I started talking the other day about ways to transition from wintertime living rooms/family rooms to springtime ones. Today I’m taking a sweep at the Mud Room. Yes, the room has mud in its name and its function is to try to trap the dirt and grime before the mess enters the house. However, if your mud room is anything like mine, trapping dirt is just the beginning of the room’s job.

In our mudroom, we also have the washer/dryer, and a utility bathroom people are supposed to use to strip and shower when the filth is too much for the guest or master bathrooms. Clothes go right into the washer this way–at least on principle. But that only happens if everyone does his or her part. Too often, there are piles of everything all around. And the lovely cabinets and counter top I had the builder install so I had room to store clothes that needed to be put away, and fold things neatly on the Formica… Well, I let Life happen for a while and then everyone gets pulled in for another reminder that Mudroom does not equate with Catchall.

But winter and spring are particularly bad times for mud rooms, and there are a number of ways to help stem the tide of whatever rolls into your doors. Spring Cleaning is just one time of annual cleaning for this room. If you’re like me, you won’t expect perfection out of family members, but you won’t accept sheer laziness on their parts, either.

MUD ROOM

1. Like the front door waste basket I mentioned in the living room post, a waste basket tucked into a corner of the mud room saves many a mess. From dryer lint, to junk stuffed in jean pockets because a trash can wasn’t nearby, it’s just easier to get family members to actually throw trash away (instead of stacking it on the counter top or dryer) if there’s ready access to a waste basket that stays permanently in the room. A big plastic hook on the wall by the light switch tend to keep my husband’s keys from wandering off. I also keep a basket on the nearby counter top for hubby to toss his wallet into; another thing he would lose too easily otherwise.

2. If you have room in your mud area, and this is the more favored way to always exit your house, a set of sorting baskets can hold items handy when heading out the door–such as mail to post, videos, and library books–so nothing is forgotten. Large and small bins by the doorway are also great for holding shoes or seasonal items like caps and gloves. While winter accessories like gloves and hats are heavier weight and take up more space than spring caps and gardening gloves, it’s easy to recycle the same bins for whatever season the calendar says. If you don’t have bins available, and don’t want to buy new, look for heavy duty cardboard boxes and cover with wallpaper or contact paper to match the room, or discarded wooden crates you can paint, then stack or line them up near the door. When a few are kept at a low level, even small children can reach their own items and increase their independence.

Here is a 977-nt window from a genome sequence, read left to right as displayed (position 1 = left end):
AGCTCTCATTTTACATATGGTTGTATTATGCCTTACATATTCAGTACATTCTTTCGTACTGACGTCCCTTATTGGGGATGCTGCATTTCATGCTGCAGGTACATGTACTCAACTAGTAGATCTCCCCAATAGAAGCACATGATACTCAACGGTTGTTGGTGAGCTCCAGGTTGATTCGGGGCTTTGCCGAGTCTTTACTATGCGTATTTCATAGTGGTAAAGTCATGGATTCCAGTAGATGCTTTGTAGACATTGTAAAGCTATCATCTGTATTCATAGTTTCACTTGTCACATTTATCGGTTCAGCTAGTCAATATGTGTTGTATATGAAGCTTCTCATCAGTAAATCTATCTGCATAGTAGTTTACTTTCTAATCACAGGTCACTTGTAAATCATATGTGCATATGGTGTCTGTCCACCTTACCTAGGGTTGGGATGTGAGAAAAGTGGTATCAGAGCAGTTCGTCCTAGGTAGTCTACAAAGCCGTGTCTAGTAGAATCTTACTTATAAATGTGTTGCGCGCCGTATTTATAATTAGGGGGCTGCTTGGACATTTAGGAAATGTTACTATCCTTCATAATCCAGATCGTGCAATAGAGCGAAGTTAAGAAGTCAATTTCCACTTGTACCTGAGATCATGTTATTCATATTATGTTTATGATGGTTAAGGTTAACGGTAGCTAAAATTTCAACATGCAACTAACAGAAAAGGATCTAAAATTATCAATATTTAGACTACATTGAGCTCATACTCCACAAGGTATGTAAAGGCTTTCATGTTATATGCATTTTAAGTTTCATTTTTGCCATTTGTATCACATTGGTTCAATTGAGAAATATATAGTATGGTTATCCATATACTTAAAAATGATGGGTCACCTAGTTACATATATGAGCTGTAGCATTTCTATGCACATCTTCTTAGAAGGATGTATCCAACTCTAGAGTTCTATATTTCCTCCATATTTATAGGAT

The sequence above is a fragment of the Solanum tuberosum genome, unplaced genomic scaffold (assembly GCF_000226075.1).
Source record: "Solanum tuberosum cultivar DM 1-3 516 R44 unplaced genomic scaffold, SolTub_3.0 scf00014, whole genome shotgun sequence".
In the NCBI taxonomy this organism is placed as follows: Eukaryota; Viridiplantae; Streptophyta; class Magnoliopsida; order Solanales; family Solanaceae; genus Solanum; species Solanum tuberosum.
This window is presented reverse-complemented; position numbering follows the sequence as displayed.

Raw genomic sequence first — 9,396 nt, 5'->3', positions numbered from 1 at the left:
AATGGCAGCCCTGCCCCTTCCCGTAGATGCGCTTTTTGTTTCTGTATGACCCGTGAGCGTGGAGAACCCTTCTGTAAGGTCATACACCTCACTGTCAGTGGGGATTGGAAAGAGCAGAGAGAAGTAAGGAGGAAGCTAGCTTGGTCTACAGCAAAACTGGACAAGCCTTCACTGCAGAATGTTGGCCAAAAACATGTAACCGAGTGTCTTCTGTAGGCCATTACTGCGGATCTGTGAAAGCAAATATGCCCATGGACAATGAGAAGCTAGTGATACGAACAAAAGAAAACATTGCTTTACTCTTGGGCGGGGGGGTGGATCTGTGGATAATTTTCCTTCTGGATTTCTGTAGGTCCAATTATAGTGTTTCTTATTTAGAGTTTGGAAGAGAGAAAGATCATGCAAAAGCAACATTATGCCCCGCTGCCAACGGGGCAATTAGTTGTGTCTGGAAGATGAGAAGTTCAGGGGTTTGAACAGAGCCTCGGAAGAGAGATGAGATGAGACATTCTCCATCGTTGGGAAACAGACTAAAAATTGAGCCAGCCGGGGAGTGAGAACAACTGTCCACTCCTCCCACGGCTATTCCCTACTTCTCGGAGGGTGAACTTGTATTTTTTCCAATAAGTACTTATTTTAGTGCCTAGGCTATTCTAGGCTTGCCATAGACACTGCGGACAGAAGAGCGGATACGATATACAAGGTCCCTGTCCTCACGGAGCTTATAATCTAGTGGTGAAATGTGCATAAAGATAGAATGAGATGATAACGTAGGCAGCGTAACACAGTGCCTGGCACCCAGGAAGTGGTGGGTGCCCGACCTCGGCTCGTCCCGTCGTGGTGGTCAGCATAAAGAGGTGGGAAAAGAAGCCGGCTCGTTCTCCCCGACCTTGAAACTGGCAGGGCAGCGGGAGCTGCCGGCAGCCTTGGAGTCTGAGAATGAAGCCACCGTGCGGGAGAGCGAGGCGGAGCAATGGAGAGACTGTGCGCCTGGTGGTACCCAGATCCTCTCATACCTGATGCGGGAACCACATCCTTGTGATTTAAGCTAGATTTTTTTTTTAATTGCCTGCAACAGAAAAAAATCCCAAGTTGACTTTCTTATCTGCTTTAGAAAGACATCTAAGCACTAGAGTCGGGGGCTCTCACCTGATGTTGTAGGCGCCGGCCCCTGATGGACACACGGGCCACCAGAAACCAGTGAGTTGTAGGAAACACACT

3. Hooks serve many functions in a mudroom. Besides my hubby’s hook for his keys, we use hooks by the doorway for dog leashes, umbrellas, and whatever seasonal jackets we wear the most.  Use lower hanging stick-on hooks, too, so little ones can hang their own things, and the hooks can be moved up as kids grow.

4. If you prefer eye hooks for keys, screw the eye hooks into a board or picture frame for easy access by a door. This also provides a space on the wood for labeling which key goes on what hook. You can hang small bins this way, too, if you don’t have cabinets in there.

5. If you don’t have a counter top in your mudroom, but you have some room, fit a table–even a small one–into the space. This not only helps in getting laundry folded and sorted, and stacked so others can help mom put it all away, but it also gives a designated space underneath for laundry baskets and hampers and storage bags. Too often, if we don’t “have a place” for something, that something ends up staying in the middle of the floor.

Create an organizing method that works for you, and stick with it for a few weeks. Soon it will be second nature for you, and everyone else will see the beauty of its efficiency. When the weather finally settles into spring temps, make it a family activity to switch out winter clothes for spring, spring for summer, etc., laundering the heavier gear and storing it away until next year. Just a change out like that can make a space look new, as the lighter fabrics and less bulky jackets send out that quiet message that better weather is here!